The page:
I had a great travel credit card, the Chase Sapphire Reserve, and still found it difficult to complete online transactions in Europe and Asia, especially when purchasing museum tickets or transportation directly from a local vendor. That’s because US credit cards are chip-and-signature, while much of the rest of the world uses chip-and-PIN cards. No PIN, no transaction. Sites like Trainline, Go Euro, Trip.com, and Rome2Rio were invaluable proxies that let me use my card for buying last-minute flights, trains and buses without a headache.
One caveat: Though they worked great for buying travel, all those sites were cumbersome when it came to changing my travel schedule, which happened often. The best course of action in almost all cases was to walk into a train or bus station and speak with an agent, even when online fine print said the deadline for changes had passed. It took very little time, and agents were happy to help me make new arrangements at no additional cost.
6. Using a Credit Card With a Wire-Transfer App
While in Vilnius, Lithuania, I realized I’d left my favorite jacket at airport security in Tallinn, Estonia. The only way to get it back was through a courier service, and the only way to pay the courier service was through wire transfer. And this all had to happen in the four days before I left the Baltics — courier services like DHL that delivered outside the region cost a fortune.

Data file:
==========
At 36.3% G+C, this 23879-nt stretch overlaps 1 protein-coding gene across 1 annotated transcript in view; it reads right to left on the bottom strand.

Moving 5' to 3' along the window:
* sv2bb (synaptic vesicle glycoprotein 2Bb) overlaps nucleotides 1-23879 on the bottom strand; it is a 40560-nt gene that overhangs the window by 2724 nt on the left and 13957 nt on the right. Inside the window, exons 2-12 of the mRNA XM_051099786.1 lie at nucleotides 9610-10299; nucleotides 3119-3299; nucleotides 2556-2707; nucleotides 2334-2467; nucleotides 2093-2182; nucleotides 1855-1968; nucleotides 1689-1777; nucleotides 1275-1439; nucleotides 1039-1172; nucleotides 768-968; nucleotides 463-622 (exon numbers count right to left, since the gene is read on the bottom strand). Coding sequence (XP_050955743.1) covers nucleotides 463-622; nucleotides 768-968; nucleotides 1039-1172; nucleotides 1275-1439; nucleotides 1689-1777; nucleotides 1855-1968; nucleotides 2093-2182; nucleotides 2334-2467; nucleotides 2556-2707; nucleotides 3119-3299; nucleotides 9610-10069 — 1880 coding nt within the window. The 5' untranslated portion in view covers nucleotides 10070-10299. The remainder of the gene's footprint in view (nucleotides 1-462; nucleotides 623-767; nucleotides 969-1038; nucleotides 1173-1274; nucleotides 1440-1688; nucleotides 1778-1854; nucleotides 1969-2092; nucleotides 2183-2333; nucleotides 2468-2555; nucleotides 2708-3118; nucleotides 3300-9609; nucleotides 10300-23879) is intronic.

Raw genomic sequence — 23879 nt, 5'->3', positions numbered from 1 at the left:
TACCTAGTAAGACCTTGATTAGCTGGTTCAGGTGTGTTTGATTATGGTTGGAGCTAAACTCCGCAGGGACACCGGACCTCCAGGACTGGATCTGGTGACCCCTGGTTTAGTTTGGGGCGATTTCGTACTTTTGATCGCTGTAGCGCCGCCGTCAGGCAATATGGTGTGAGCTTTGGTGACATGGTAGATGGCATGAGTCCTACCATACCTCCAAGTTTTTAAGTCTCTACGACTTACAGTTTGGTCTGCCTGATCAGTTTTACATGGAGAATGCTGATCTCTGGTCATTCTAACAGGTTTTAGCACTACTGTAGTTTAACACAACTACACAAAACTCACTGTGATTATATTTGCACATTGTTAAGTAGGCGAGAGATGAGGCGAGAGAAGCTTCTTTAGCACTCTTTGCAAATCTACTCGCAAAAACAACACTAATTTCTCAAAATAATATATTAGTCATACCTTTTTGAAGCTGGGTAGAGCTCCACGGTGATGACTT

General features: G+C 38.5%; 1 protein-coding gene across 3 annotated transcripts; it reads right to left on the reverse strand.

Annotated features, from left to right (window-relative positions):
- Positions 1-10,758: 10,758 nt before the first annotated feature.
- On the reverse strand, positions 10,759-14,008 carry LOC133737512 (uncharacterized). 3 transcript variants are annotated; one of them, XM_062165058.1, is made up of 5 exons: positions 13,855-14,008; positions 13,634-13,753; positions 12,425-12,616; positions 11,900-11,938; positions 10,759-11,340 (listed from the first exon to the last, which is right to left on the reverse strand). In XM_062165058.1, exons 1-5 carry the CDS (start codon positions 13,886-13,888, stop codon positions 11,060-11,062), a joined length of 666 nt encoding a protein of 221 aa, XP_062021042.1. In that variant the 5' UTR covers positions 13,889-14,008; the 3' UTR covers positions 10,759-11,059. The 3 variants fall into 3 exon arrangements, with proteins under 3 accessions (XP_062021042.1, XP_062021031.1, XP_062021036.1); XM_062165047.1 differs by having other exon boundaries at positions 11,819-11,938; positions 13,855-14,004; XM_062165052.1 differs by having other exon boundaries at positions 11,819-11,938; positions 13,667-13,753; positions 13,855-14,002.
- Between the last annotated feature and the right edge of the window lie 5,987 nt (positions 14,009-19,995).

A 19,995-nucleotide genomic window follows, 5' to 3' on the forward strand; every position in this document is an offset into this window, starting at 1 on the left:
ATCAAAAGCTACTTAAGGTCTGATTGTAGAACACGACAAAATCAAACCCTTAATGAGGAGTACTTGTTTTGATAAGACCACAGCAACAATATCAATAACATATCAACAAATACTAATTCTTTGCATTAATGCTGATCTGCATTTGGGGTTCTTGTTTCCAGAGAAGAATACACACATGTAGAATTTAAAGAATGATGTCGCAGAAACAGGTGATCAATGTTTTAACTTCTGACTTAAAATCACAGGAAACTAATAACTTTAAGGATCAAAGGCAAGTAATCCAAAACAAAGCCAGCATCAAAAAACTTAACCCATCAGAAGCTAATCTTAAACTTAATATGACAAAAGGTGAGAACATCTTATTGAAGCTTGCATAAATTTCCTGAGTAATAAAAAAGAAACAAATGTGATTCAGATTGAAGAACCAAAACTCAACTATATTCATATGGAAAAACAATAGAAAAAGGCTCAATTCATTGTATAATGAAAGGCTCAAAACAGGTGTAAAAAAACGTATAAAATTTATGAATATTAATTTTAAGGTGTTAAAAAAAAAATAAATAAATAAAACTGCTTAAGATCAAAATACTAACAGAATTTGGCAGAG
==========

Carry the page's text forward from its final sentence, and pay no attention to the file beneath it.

My bank’s transfer fees exceeded the cost (and sentimental value) of the jacket. So I did a bunch of research and stumbled upon TransferWise, an app that allowed me to wire money with negligible fees and a great exchange rate. Or so I thought.
The TransferWise fees were low, but I’d used a Citibank credit card as the payment method, and to my card’s computer brain, that transfer was a cash advance, requiring a hefty fee, plus interest — which added up to pretty much what my bank would have charged.